April 1998 // Commentary
Copyright Law and Fair Use: Why Ignorance Is Not Bliss?A Case for Using Guidelines
by Linda K. Enghagen
Note: This article was originally published in The Technology Source (http://ts.mivu.org/) as: Linda K. Enghagen "Copyright Law and Fair Use: Why Ignorance Is Not Bliss?A Case for Using Guidelines" The Technology Source, April 1998. Available online at http://ts.mivu.org/default.asp?show=article&id=1034. The article is reprinted here with permission of the publisher.

While lawyers find sport in the mental gymnastics associated with legal analysis, the typical layperson is more likely to be frustrated, annoyed, or intimidated. There is little comfort to be found in the two words that correctly respond to most legal inquiries. "It depends" is simply not a very satisfying answer to any question. Nevertheless, it is often the only answer that lawyers have to offer. For the most part, law is not prescriptive—it does not spell out a list of "dos and don’ts" with the nicety of a mathematical formula. The law is framed in general rules. And these general rules are not systematically reviewed, which sometimes means they are ill-equipped for the new applications required of them. For example, the case can certainly be made that existing copyright law is deficient when applied to burgeoning technologies like the Internet. But, from a legal standpoint, that begs the question. The rules are the rules and everyone is obliged to follow them, regardless of the poor fit.

Why Out of Sight Out of Mind is a Poor Strategy

It is easy to be tempted to ignore that which is not readily available or easy to understand. In order to find the law, you have to go looking for it. And, once you find it, what you get is a lot of legalese that does not clearly tell you what is and is not permissible. Furthermore, the very nature of certain technologies, such as the Internet, creates additional disincentives. The speed, ease, and low cost of downloading materials readily obscures the possible illegality of doing so. Nevertheless, technical capacity and legality are not the same thing.

In the case of educators and educational institutions, ignoring the rules or confusing technical capacity with legality is simply foolish. As educators, one of our primary roles is to educate, and we cannot escape the fact that we teach both by what we do and by what we do not do. Whether by words or example, if we teach our students that copyright concerns are insignificant or to be flouted, we have failed in our educational mission. It is intellectually dishonest to ignore or diminish the reality of the law. Furthermore, we may be exposing our educational institutions, our students, and ourselves to potential legal liability, which can, in fact, be avoided with comparative ease.

Congress Offers Educators a Break

For comparatively little in exchange, Congress gives educators a break in copyright infringement cases. The break is this: educators and nonprofit educational institutions are essentially exempt from paying certain types of damages (i.e. statutory damages) in copyright infringement cases, even when an infringement has occurred. However, this exemption applies only when the infringement was based on an "honest belief" that the use constituted a "fair use." In other words, all we need to do to gain the protection of the exemption is to make an honest effort. That is not much to ask.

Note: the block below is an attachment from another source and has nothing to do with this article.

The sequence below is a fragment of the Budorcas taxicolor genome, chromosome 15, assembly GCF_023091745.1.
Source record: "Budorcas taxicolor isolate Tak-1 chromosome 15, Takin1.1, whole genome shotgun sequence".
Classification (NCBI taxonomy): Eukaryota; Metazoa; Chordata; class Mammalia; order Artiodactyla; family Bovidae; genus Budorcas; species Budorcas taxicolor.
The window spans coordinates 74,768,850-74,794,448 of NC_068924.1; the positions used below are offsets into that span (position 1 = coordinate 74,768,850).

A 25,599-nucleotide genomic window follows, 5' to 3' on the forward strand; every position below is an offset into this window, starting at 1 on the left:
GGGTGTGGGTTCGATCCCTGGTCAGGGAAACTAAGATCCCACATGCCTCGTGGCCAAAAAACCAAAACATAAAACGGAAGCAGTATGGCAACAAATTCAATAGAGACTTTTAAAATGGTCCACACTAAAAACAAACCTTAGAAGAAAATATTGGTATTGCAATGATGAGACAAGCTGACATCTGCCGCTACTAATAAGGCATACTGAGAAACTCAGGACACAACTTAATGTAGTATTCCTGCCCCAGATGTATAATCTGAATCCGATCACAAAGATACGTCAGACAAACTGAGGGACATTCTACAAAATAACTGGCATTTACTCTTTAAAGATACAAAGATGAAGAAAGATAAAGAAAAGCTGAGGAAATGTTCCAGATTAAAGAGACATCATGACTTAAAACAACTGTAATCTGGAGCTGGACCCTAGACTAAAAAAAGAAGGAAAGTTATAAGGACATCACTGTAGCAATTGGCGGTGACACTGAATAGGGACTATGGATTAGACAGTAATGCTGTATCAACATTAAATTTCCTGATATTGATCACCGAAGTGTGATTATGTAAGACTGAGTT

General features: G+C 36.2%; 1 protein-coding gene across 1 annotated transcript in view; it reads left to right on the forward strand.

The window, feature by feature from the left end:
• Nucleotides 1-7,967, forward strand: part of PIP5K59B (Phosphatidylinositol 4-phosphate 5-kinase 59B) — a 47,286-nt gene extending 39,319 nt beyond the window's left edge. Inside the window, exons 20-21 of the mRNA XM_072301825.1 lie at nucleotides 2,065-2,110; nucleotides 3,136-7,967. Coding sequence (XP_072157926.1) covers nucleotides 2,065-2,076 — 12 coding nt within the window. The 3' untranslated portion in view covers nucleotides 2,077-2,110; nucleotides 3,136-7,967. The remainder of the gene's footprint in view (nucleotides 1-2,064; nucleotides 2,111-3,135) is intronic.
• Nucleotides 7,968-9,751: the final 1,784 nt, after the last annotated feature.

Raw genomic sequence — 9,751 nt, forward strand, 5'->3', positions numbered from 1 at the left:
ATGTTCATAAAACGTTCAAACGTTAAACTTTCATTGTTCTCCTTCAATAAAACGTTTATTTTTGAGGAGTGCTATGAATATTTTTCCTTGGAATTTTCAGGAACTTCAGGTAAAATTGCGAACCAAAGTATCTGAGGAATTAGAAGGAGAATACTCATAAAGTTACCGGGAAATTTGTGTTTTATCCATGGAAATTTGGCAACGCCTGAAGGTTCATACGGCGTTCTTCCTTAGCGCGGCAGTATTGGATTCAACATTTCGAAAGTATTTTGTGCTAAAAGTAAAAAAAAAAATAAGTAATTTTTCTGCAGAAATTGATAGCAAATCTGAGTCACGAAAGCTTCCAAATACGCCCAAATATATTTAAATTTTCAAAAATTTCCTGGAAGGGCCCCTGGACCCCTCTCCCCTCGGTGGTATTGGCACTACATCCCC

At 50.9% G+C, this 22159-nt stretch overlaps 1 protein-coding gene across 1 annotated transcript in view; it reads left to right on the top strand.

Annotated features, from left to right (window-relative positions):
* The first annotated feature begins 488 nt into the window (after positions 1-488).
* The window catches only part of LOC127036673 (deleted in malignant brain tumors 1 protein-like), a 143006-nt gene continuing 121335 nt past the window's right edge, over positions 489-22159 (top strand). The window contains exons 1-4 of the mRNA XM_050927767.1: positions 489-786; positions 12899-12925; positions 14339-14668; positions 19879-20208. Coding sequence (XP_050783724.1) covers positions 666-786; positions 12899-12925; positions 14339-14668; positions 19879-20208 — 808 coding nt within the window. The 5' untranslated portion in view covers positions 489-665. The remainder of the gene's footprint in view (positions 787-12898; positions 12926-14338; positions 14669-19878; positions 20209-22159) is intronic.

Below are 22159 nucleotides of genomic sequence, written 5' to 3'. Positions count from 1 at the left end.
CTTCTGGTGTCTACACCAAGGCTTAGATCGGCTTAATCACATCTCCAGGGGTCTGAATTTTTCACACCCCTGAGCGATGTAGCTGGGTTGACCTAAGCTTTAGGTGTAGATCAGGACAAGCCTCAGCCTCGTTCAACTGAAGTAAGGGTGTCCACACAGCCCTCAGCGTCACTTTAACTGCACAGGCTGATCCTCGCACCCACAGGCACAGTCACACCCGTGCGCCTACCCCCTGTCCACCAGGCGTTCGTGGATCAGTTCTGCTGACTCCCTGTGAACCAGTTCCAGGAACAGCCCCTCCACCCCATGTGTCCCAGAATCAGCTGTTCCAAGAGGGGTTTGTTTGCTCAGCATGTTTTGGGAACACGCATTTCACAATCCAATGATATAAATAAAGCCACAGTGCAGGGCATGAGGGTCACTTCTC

Copyright infringement cases work like this. When a copyright owner sues someone for infringement, he or she has two choices. The owner can sue for "actual damages," which are what they sound like—for example, lost profits. However, putting a precise price tag on an infringement is not always easy. Consequently, copyright owners have the option of suing for what are called "statutory damages," which do not require proof of any particular loss. Congress wanted to preserve the deterrent effect of the threat of a copyright infringement lawsuit even in cases where actual damages could not be proven. The person claiming the infringement gets to choose between requesting actual or statutory damages. And, if statutory damages are chosen, it is left to the court’s discretion to award a sum of not less than $500, or more than $20,000 per infringement. Statutory damages also allow an additional sum of up to $100,000 to be awarded for willful infringements. It can get expensive.

The exemption from the payment of damages, however, applies only to statutory damages, and only when the infringement was based on an "honest belief" that the use was a "fair use." As educators we need to be concerned with the following reality. If no effort was made to determine whether a use is "fair," it is likely to be difficult to persuade a court that someone with a Ph.D. "honestly believed" it was permissible.

Basic Copyright Law

The basics of copyright law are pretty straightforward. In its simplest terms, copyright law governs the ownership and use of copyrighted material. To provide an incentive for undertaking the risks inherent in creative activity, the owner is granted a limited monopoly on his or her creations. As a general rule, the creator of a work entitled to copyright protection does not need to do anything to "get" a copyright. The copyright automatically comes into existence at the time the work is created (i.e. when the work comes into existence in a tangible form).